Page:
D.Min. Track: Engaging Mind and Culture
Many believers are uncertain about how to navigate the shifting terrain of contemporary culture. It is up to the leaders of the church to think well and to lead our people into ways of living that hold forth Jesus as the center of a life that is healthy, sane and whole.
In the Engaging Mind and Culture track, we will help you to do that. We will help you to sharpen your diagnostic skills in three areas. First, we must diagnose the cultural context in which we minister. We must learn how to think below the surface and to identify the ideas, values and commitments that shape institutions and public discourse. Second, we must diagnose the gospel itself. In other words, we must take a fresh look at the gospel with the questions of this generation in mind. What does the gospel bring that will be heard as good news for the next two or three generations in your city? Third, we must learn to diagnose the contours of individual hearts. We have to learn to draw out the real concerns of people so we can help them recognize how the message of Jesus provides hope and life for them, here and now.
The outcome we hope for is to become biblical, wise, winsome and interesting defenders of the gospel. This track will equip you to shape the culture of our ministries to be more culturally engaged and to be marked by the humility, love and compassion that Jesus commends.
Next Available Track: Spring 2020
November 1, 2019 (Openings Available)
- May 20–31, 2019
- May 18–29, 2020 (new cohort)
- May 17–28, 2021
Year One: The Gospel in the Marketplace of Ideas
In the first year we will help you to gain confidence in engaging worldviews in a way that is culturally conversant, theologically informed and philosophically savvy. We will examine the foundations of the major worldviews that rival Christianity and shape our culture. By placing these views in their historical context, we will be better able to engage them theologically.
We will also dig more deeply into the case for the truth of Christian theism. We will begin with the notion of truth itself. Then, we will explore reasons to believe in God, reasons why many reject belief in God, and the evidence for the resurrection. For each of these lines of thought, we will begin by thinking theologically about the issues involved.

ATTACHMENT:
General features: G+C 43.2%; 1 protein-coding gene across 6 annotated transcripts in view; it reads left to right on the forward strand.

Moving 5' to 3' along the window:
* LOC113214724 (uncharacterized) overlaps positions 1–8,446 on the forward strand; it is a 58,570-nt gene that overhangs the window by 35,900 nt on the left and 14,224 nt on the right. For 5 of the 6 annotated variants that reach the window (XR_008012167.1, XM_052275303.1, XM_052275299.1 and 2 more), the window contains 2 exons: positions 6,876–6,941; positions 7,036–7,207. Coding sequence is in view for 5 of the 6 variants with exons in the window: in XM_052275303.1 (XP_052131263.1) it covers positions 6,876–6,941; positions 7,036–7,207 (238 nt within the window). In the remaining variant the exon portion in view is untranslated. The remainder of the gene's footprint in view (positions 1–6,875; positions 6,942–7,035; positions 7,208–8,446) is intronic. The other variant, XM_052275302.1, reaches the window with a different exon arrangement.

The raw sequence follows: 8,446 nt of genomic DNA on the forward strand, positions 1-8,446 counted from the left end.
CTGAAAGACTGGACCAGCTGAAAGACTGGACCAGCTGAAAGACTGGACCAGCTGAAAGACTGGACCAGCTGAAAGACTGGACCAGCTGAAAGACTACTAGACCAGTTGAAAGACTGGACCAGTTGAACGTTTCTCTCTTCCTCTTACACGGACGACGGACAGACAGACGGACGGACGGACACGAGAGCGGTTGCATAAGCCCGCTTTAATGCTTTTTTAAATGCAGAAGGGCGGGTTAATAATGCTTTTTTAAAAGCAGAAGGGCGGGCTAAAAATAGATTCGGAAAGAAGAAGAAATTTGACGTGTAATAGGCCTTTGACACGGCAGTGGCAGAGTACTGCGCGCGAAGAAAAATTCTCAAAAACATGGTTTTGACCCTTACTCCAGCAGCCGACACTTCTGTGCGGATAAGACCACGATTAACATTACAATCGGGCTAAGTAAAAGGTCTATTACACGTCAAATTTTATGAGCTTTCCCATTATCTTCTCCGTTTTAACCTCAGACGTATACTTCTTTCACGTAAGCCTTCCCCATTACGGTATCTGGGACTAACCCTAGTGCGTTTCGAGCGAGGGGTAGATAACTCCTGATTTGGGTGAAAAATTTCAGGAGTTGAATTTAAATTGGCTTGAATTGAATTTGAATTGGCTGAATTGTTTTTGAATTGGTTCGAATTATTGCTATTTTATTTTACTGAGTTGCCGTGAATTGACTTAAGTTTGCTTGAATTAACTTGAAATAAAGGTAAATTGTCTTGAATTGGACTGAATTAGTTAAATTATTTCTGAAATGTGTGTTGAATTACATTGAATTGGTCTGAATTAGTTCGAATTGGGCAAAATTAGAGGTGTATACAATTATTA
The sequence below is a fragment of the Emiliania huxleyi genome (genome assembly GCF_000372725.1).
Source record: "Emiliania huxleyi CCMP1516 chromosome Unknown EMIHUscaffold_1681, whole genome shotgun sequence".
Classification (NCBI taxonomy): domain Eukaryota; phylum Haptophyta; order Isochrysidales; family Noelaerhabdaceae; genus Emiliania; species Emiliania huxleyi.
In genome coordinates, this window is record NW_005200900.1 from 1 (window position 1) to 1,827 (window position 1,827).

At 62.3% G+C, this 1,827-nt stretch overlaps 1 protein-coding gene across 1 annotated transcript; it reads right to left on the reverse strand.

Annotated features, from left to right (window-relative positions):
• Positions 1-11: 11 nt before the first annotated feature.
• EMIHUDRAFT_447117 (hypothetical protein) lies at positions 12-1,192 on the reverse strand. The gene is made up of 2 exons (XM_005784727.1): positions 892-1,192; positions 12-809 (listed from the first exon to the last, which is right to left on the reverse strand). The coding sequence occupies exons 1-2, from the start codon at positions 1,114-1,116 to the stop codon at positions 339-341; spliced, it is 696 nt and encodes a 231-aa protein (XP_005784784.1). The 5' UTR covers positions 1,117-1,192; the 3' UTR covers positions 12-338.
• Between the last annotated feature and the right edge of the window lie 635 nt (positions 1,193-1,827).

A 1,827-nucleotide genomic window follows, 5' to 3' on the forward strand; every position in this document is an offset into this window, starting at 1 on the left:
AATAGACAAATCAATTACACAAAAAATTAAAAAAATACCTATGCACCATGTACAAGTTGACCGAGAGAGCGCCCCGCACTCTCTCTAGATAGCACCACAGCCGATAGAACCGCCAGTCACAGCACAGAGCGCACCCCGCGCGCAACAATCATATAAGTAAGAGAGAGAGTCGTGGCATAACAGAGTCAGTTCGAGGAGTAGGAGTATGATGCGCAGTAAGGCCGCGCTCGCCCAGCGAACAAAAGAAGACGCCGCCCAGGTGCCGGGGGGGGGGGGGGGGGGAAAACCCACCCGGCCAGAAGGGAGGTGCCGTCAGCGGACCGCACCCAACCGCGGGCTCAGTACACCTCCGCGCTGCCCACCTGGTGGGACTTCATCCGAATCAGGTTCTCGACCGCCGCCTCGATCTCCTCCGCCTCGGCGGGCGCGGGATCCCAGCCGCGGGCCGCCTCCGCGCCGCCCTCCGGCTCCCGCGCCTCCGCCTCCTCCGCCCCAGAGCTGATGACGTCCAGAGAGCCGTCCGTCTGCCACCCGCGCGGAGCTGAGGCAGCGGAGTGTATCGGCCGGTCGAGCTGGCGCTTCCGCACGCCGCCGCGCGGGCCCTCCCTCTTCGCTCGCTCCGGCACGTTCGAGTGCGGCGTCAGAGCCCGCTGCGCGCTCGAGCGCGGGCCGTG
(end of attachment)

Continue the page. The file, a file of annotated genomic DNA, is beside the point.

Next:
Year Two: Engaging Worldviews and Culture
The second year begins by giving you the tools needed to lead in the areas of ethics and politics. We will lay a foundation by laying out the dominant ethical theories in the academy. You will have first-hand exposure to utilitarianism, deontologism, virtue theory and Nietzsche’s transvaluation of values. We will help you develop some biblically informed ways of thinking about ethics.
We will also explore some of the pressing ethical issues of our day including race, social justice, economic inequities, abortion, capital punishment, just war theory and sexuality. We will look at the area of politics: the different views of the kingdom of God, the church/state relationship, Christian political engagement and social justice.
Year Three: Inhabiting Culture Faithfully
In the third year you will develop skills needed to defend your faith and to equip your church for cultural engagement. We will focus on how to diagnose the contours of the ideas and values and commitments that are reflected in our culture shaping institutions. We will apply our diagnostic framework to the gospel itself in order to reveal how the gospel truly is good news for these institutions.
Finally, we will focus on the practical ministry implications of what you have been studying. We will take a deeper look at evangelism, spiritual formation and leadership development. Our emphasis is not leadership for the church but leadership from the church. How do we set our people free to change their world?
The Faculty Mentor
Dr. Greg Ganssle is Professor of Philosophy at Talbot. He has been thinking about the intersection of Christian faith and contemporary scholarship for over 30 years. He was part-time lecturer in the philosophy department at Yale for nine years, and a senior fellow at the Rivendell Institute. His research interests lie in contemporary philosophy of religion and history of philosophy. In addition to publishing many articles, chapters and reviews, Dr. Ganssle has edited two books, God and Time: Four Views and God and Time: Essays on the Divine Nature (with David M. Woodruff). He is also the author of Our Deepest Desires: How the Christian Story Fulfills Human Aspirations, Thinking about God: First Steps in Philosophy and A Reasonable God: Engaging the New Face of Atheism.